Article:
Python contains various built-in data types. These include four numeric types (int, float, complex, bool), four sequence types (str, list, tuple, range), one mapping type (dict), and two set types. It is also possible to create user-defined objects, such as functions or classes. We will look at the string and the list data types in this chapter and the remaining built-in types in the next chapter.
All data types in Python are objects. In fact, pretty much everything is an object in Python, including modules, classes, and functions, as well as literals such as strings and integers. Each object in Python has a type, a value, and an identity. When we write greet= "helloworld", we are creating an instance of a string object with the value "hello world" and the identity of greet. The identity of an object acts as a pointer to the object's location in memory. The type of an object, also known as the object's class, describes the object's internal representation, as well as the methods and operations it supports. Once an instance of an object is created, its identity and type cannot be changed.
We can get the identity of an object by using the built-in function id(). This returns an identifying integer and on most systems, this refers to its memory location, although you should not rely on this in any of your code.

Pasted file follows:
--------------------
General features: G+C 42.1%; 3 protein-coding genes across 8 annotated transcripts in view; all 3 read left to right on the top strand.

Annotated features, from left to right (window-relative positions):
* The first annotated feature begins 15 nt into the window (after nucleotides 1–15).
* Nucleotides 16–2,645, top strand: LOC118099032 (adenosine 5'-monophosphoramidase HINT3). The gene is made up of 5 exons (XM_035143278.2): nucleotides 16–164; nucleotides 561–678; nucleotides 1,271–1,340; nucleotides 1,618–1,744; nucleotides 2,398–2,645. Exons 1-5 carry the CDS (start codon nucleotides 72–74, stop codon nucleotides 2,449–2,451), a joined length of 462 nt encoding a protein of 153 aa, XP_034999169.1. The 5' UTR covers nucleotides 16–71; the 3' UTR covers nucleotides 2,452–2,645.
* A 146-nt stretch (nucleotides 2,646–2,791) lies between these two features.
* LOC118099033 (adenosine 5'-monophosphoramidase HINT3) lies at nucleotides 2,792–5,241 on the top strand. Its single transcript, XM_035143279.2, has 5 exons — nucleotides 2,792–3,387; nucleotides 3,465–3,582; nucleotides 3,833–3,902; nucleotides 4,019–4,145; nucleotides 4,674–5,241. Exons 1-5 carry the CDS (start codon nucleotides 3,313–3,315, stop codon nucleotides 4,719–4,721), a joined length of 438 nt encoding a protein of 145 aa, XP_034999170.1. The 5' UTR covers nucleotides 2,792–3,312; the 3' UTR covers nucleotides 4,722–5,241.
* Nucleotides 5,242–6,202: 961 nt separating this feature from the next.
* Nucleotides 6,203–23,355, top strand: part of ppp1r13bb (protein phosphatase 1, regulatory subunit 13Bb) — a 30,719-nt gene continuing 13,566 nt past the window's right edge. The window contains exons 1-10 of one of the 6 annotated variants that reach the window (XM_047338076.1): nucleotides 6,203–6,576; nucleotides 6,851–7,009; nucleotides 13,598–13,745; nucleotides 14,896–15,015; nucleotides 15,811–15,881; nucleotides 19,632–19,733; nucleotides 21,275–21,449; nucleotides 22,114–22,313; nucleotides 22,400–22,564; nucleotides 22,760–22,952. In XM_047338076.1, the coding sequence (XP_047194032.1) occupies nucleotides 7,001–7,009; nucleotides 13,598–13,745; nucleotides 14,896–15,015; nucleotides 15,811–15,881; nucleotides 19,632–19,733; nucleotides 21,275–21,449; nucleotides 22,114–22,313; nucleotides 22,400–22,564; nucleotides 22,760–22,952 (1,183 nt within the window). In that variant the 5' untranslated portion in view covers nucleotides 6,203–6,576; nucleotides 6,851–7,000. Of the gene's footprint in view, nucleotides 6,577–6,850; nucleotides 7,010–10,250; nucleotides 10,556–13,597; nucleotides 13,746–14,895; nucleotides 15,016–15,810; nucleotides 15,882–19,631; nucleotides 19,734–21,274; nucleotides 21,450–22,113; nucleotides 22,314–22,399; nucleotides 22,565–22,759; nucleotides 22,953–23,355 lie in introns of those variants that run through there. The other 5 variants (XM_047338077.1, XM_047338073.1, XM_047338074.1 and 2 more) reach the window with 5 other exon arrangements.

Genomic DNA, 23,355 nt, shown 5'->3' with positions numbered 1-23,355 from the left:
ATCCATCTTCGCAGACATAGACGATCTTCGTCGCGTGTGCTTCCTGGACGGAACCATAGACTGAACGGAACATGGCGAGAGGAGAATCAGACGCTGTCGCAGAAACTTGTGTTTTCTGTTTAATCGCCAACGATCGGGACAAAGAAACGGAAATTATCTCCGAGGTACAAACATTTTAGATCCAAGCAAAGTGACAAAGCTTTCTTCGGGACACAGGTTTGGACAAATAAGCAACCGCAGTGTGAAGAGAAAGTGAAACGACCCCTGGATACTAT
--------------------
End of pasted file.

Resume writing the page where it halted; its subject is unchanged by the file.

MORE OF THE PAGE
Also, there are a number of ways to compare objects; for example, see the following:
if a==b: # a and b have the same value
if a is b: # if a and b are the same object
if type(a) is type(b): #a and b are the same type
An important distinction needs to be made between mutable and immutable objects. Mutable objects such as lists can have their values changed. They have methods, such as insert() or append(), that change an object's value. Immutable objects such as strings cannot have their values changed, so when we run their methods, they simply return a value rather than change the value of an underlying object. We can, of course, use this value by assigning it to a variable or using it as an argument in a function. For example, the int class is immutable—once an instance of it is created, its value cannot be changed, however, an identifier referencing this object can be reassigned another value.